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U of U Sports

The Pick-6: Joe Williams opens up about his retirement, struggles with tragedy and mental illness

First Published      Last Updated Feb 16 2017 04:51 pm


In one sense, it was the defining question of Utah football’s 2016 season: Why did Joe Williams retire only to return weeks later?

The most definitive answer so far comes from USA Today, which published a story on Williams as he’s looking for a job in the NFL. GMs are understandably interested as well, and he’s started to unspool a tale of family tragedy and mental illness that gives a peek into why he left football.

The trouble started, the story goes, when Williams’ sister died when he was 13 in a shocking medical episode. The trauma left him going to therapy and taking medication for years. That led to an apparent prescription drug dependency while he was at Utah, which helped lead to a mental breakdown during the season:




The emotional strain had left Williams feeling he lacked physical fortitude. He had shin splints and overall body pain. He took prescription Tylenol and sometimes Vicodin or Percocet to get through the day, NyQuil to sleep, Adderall to wake up. After two poor games to start last season, getting yelled at by Utah coach Kyle Whittingham and benched in a win over BYU, Williams informed the team "I can’t do it anymore," Whittingham recalled.

"What brought me to the decision was just how bad my mental health was going," Williams said. "Before leaving, there would times of the day where I would always be that 13-year-old kid grieving about his sister, and just holding her as she died in my arms. I took a lot of painkillers to mask the pain that I had from it, the stress that it was causing. And football just wasn’t a big enough outlet for that emotion."

Williams added that he sought therapy during his four-week hiatus in addition to focusing on school. By the time Utah asked him back, everyone could see how different his mindset and physical state was. He told USA Today he’s done with prescription pills, and ready to "honor my family" by playing in the NFL.

After the Foster Farms Bowl, Williams was asked (understandably) several times about his retirement, and promised that sometime soon he would explain what he went through. Now, he has.

More links:

• Is Utah an NFL factory? The Utes tied USC atop the Pac-12 for the most prospects invited to the NFL Combine: Brian Allen, Isaac Asiata, Garett Bolles, J.J. Dielman, Pita Taumoepenu, Sam Tevi, Joe Williams and Marcus Williams. Notable snub: Hunter Dimick.

• I linked to it yesterday in the Game Guide, but the New York Times profiled Dillon Brooks, who has been haunted by the flop against Utah that went viral.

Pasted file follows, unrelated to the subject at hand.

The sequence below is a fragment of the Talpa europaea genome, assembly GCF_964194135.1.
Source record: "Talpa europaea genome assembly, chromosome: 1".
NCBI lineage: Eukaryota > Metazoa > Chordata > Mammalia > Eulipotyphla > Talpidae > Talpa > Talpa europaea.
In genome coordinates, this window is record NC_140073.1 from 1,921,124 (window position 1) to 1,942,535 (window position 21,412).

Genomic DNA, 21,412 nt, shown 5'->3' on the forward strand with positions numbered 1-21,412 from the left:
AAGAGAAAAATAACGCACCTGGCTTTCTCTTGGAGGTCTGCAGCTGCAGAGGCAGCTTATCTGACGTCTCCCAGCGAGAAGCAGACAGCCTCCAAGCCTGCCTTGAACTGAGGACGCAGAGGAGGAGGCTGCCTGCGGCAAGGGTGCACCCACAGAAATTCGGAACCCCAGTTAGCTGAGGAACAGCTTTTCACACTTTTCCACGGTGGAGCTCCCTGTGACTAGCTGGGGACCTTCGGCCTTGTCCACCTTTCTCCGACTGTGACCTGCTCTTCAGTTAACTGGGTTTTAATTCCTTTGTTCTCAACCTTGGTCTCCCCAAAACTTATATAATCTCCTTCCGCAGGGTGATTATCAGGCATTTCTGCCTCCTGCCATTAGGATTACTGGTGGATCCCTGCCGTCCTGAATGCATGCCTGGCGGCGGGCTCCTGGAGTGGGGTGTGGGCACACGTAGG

• Pitchers and catchers report in the MLB, but baseball is getting started for the Utes. Junior pitcher Jayson Rose, the Utes’ ace, is on the preseason watchlist for the Golden Spikes Award given annually to the best player in baseball. Look for a season preview soon.

• Not Pac-12 news, but a very striking investigation by The Coloradoan on Colorado State coach Larry Eustachy (formerly of Utah State prior to Stew Morrill) about a culture of fear and intimidation established in Fort Collins. Eustachy was the subject of an internal investigation in 2014 that recommended he be fired. He wasn’t.

APPROPOS OF NOTHING • This is from earlier in the week, but I couldn’t let it go. Tim Layden, a veteran Olympic sports writer for Sports Illustrated, reflected on the passing of an old mentor, Curt Tong, who once also oversaw Spurs coach Greg Popovich when he was getting his start in coaching.

Simply put, this is a beautiful reflection on coaches, athletes, masculinity and lessons that take a lifetime to learn. The story is driven by an anecdote about how the author was cut from his Division III basketball team by Tong, and how painful that was for him to face. But embedded are some fantastic insights about mentorship and coaching:

But details never tell the full story of a coach’s life, because a coach—a teacher, by any measure—is more than the sum of his life’s accomplishments. A coach is his own life, and every life he has ever touched, his words and his lessons melting down through generations, outliving him by decades. Coaches expire every day, but they never die. They live forever. When I talked to Coach Tong on that windowsill in 1976, I knew nothing of the man and nothing of his life—or life, period. I knew only that he had taken away my spot and my identity and I was angry at him for that. (Anyone who has ever been cut from a team reviles the coach who dropped the axe, whether for a moment or for a lifetime. The coach knows this best of all). Over the years he would teach me much more. And he would teach many others, too.

As always, keep reading.

kgoon@sltrib.com
Twitter: @kylegoon

 

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